I have been studying Griffith's Intro to Electrodynamics. I am studying differential equations and Fourier series. I am studying the problem discussed here: Why is this allowed? ("Fourier's Trick"; finding the coefficients in a Fourier Series).

I have tried to compute the integral with the two sine functions a number of times using different methods (integration by parts, Euler's method, trig identities) but I always get $0$ instead of:

  • $0$ if $n$ not equal to $n'$

  • $\frac{a}{2}$ for $n = n'$

Can someone please show me how to evaluate this integral correctly. It's driving me crazy.

  • $\begingroup$ As far as I remember, this calculation is shown in the book, no? If so, perhaps you could point out which step you didn't understand. Sorry if I remember incorrectly. $\endgroup$ – Bobson Dugnutt Feb 11 '16 at 22:11
  • $\begingroup$ The actual integral is left for the reader to do; he just shows the answer. I'm having issues when I actually compute ∫sin(npiy/a)sin(n'piy/a)dy. No matter what I do all the terms end up vanishing and the integral ends up being zero. $\endgroup$ – user2216571 Feb 11 '16 at 22:19
  • $\begingroup$ The integral can be performed most easily by using Euler's formula: $sin(x) = [exp(ix)-exp(-ix)]/(2i)$. $\endgroup$ – M. Wind Feb 11 '16 at 23:33
  • $\begingroup$ I tried using Euler's formula and got 0 at all times. Do you think you could show the computation here so I can see if I got anything wrong? $\endgroup$ – user2216571 Feb 12 '16 at 0:23

Edited massively to provide a full answer:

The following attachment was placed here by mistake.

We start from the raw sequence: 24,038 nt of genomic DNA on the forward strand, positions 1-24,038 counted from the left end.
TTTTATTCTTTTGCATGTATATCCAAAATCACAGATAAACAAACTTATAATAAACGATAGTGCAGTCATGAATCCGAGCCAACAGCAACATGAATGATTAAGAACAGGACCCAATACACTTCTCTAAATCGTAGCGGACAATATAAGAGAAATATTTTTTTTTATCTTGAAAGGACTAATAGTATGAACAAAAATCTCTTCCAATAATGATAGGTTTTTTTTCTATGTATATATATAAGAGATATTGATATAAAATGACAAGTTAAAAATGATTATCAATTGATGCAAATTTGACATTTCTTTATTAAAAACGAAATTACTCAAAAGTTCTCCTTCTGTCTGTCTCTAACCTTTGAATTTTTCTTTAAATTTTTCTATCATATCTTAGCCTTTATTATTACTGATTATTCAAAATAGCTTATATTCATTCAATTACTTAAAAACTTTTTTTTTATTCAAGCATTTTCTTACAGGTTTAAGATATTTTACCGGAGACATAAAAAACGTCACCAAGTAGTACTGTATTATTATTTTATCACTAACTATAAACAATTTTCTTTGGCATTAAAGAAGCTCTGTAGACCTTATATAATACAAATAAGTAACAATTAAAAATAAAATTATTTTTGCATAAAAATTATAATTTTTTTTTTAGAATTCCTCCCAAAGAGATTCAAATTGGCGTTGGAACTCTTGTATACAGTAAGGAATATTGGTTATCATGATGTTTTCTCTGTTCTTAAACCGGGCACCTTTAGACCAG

The integration in question is $$S=\int_0^a \sin (n \pi x/a) \sin(n' \pi x/a) dx$$ (taken from p. 134 the Int. 4th ed. of Griffiths' EM)

First use the trigonometric identity $\sin(A)\sin(B)=\frac{1}{2}[\cos (A-B)-\cos(A+B)]$ to get $$S=\frac{1}{2} \int_0^a \cos \left( \frac{n-n'}{a} \pi x \right)-\cos \left( \frac{n+n'}{a} \pi x \right) dx$$

This, when evaluated in the case of $n \not = n'$, gives $$S_{n \not =n'} = \frac{a}{2\pi(n'-n)} \sin ((n'-n)\pi) - \frac{a}{2\pi(n'+n)} \sin ((n'+n)\pi)$$

But since $\sin(k\pi)=0$ for any $k \in \mathbb{N}$, these terms vanish, so $S_{n \not =n'}=0$.

In the case of $n =n'$, the first term in the integral with the $\cos$'s is $1$, so the integral, when evaluated is $$S_{n =n'}=\frac{a}{2}-\frac{a}{2\pi(n'+n)} \sin ((n'+n)\pi)$$ but for the same reasons as before, the sine vanishes, and we're left with the desired $S_{n =n'}=\frac{a}{2}$.

More generally speaking, one could also argue that sines of this sort where the factors in the argument $n \not = n'$ are being integrated over must give $0$ because they form a complete basis and are therefore mutually orthogonal... but that's linear algebra and is perhaps better suited for another question.

  • $\begingroup$ This is the particle in the box if I'm not mistaken. I guess I am having trouble understanding the other case where m=n and at the end one would have a denominator equal to 0. I hope you see what I mean. $\endgroup$ – user2216571 Feb 11 '16 at 23:00
  • $\begingroup$ @user2216571 As far as I remember, I was (after some thought) able to "spot the point at which it fails", but I don't have time to it now, unfortunately. I will come back tomorrow. Good luck! $\endgroup$ – Bobson Dugnutt Feb 11 '16 at 23:24
  • $\begingroup$ Okay I hope you'll be able to show me tomorrow. Thanks! $\endgroup$ – user2216571 Feb 12 '16 at 1:10
  • $\begingroup$ Were you able to have a crack at it and find the problem? $\endgroup$ – user2216571 Feb 13 '16 at 16:25
  • $\begingroup$ @user2216571 Yep, here you go! $\endgroup$ – Bobson Dugnutt Feb 13 '16 at 17:21

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